Sunday, July 4, 2010

Review – Charade

July 4, 2010

Charade – U.S., 1963

Legend has it that the role of James Bond was initially offered to Cary Grant, and it is not hard to see why. In addition to his strong build and natural good looks, Grant had the uncanny ability to look and sound completely convincing regardless of whether the character he was playing was lying through his teeth or telling the absolute truth – a perfect quality for a spy. Grant apparently thought he was too old to play the role that would eventually make Sean Connery a star, and so in 1962, Cary played a rich businessman out for a good time in That Touch of Mink instead of James Bond in Dr. No. The following year, Grant made Charade, and after seeing the film, I’m convinced Grant would have made a great Bond.

In Stanley Donen’s Charade, Grant plays Peter Joshua. While on vacation, Peter happens to meet Regina Lampert (Audrey Hepburn), the lonely, frustrated wife of a wealthy American. Peter and Regina have a brief, slightly flirtatious conversation. She is a little more open about her flirtation, while he seems a bit uncomfortable with it. In the film’s opening scene, Regina confides to her good friend Syvie that she’s decided to divorce her husband, Charles, for she feels as if she hardly knows him. This turns out to be truer than she could ever have imagined. Upon returning home, she’s shocked to discover her apartment empty and all of her belonging missing. A police detective later tells her that her husband sold all of her things for a quarter of a million dollars just before he unsuccessfully tried to flee the country. That is, before someone killed him. As if this isn’t shocking enough, Regina is then shown four passports, each containing her husband’s photo, but four different names. Later, she is told that her husband was part of a group of soldiers that tried to steal $250,000 of government money during World War II. Years later, her husband apparently retrieved the money but neglected to share it with his fellow partners-in-crime. Now these dangerous individuals have come back to collect their share of the loot, and they are convinced that Regina knows where it is.

This is the basic set up of Charade, and I will not give anything else away, for like Goldfinger, Charade is best watched cold. Knowing its secrets beforehand would diminish first-time viewers’ fun and excitement or at the very least alter the experience slightly. Moments of confusion and intrigue would likely be replaced by ones in which you marvel at a character’s skills or an actor’s talent. I’m not saying this would make someone appreciate the film less; however, I believe Charade is most effective when one sees it through the eyes of both Regina and Peter, and since neither of them knows all of the facts, maybe it’s better if we don’t either. Otherwise, they’re playing catch up, and I believe mysteries and suspense films are more effective when the audience learns things at almost the same time as the characters in the film do.

One of the interesting aspects of Charade has to do with the film’s romantic storyline. When he made the film, Grant was fifty-eight; Hepburn was just thirty-four. Grant, who turned down the role of Humbert Humbert in Stanley Kubrick’s film Lolita, is said to have felt uncomfortable with the idea of an older man chasing a woman so many years his junior, and therefore, the character originally intended to be the pursuer in Charade was made to be the pursued. It was the right decision. In the film, Regina is ready to move on after he husband’s murder, and Peter is the one she wants to moves on with. His hesitance, in combination with her rather bold pursuit, makes for some absolutely hilarious moments. In one particularly funny moment, she tricks him into coming into her room and actually tells him to take a shower there. Is she intending for something to happen between them, and if she is, why does he keep ruining the moment?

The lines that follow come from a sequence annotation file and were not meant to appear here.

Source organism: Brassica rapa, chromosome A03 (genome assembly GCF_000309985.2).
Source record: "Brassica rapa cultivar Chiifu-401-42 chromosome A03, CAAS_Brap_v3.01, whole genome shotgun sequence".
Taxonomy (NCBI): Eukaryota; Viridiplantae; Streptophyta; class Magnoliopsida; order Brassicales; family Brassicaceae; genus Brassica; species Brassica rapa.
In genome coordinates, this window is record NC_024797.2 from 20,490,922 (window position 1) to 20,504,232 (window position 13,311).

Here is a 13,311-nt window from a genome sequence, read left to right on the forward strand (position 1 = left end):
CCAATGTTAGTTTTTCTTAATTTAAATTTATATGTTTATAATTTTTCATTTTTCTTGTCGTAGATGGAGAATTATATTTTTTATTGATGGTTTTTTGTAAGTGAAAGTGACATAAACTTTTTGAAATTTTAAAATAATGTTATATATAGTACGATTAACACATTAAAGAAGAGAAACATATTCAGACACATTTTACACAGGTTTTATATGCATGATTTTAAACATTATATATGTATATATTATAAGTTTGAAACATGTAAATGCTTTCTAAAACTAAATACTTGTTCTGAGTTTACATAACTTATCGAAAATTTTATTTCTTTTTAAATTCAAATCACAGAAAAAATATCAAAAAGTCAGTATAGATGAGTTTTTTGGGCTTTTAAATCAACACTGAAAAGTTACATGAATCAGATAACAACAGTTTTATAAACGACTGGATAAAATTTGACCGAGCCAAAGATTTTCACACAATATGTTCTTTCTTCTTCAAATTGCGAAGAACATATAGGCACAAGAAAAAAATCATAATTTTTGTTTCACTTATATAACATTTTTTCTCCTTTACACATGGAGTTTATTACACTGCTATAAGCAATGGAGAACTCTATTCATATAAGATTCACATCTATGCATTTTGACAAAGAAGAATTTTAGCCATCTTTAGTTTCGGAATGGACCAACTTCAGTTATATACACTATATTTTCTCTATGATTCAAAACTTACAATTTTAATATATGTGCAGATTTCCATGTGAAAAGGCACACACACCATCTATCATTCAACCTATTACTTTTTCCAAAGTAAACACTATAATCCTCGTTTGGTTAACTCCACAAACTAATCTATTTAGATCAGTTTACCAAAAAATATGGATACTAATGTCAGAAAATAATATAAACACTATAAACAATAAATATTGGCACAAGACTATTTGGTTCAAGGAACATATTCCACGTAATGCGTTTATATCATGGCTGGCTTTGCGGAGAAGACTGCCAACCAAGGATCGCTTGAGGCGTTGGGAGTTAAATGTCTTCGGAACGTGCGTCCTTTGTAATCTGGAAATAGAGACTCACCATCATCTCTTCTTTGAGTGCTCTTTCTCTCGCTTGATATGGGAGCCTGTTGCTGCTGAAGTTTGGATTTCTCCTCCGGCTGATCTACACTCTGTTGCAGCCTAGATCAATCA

Charade was written by Peter Stone, who was the first person to win a Tony, an Oscar, and an Emmy. His script is nearly perfect, suspenseful one minute and hilarious the next. Much of the suspense comes as a result of the three men trying to get their money back. George Kennedy is especially creepy as Herman Scobie, a man with a claw for a hand who distrusts everyone and seems prone to violence. Matching Kennedy in intensity is James Coburn, who plays Tex Panthollow, a man with a rather mean streak. In one scene, he flicks lit matches onto Regina’s dress in an attempt to scare her into telling him where the money is. It works. The third man in the group is Leopold Gideon (Ned Glass). He’s more awkward than terrifying. His method of scaring Regina seems to be to whisper in her ear things like, “Where’s the money?” Compared to his two partners, he’s almost polite. It’s when Regina and Peter are together that the humor and snappy dialogue fly. In one scene, Regina says that if she’s going to die it might as well be for her country. Peter replies, “That’s the spirit!” In another scene, Regina walks into a room to find Peter on the floor after a fist fight with an intruder. After she asks him if he’s all right, he replies, “I sprained my pride.”

Charade is the kind of film that Hollywood should make more often. It’s smart, funny, and unpredictable. It contains many twists and turns and will keep viewers guessing until the very end. In addition, its two stars give great performances, and it includes some impressive work by Walter Mathau as well. Those who give it a chance won’t be disappointed. (on DVD from the Criterion Collection)

4 and a half stars

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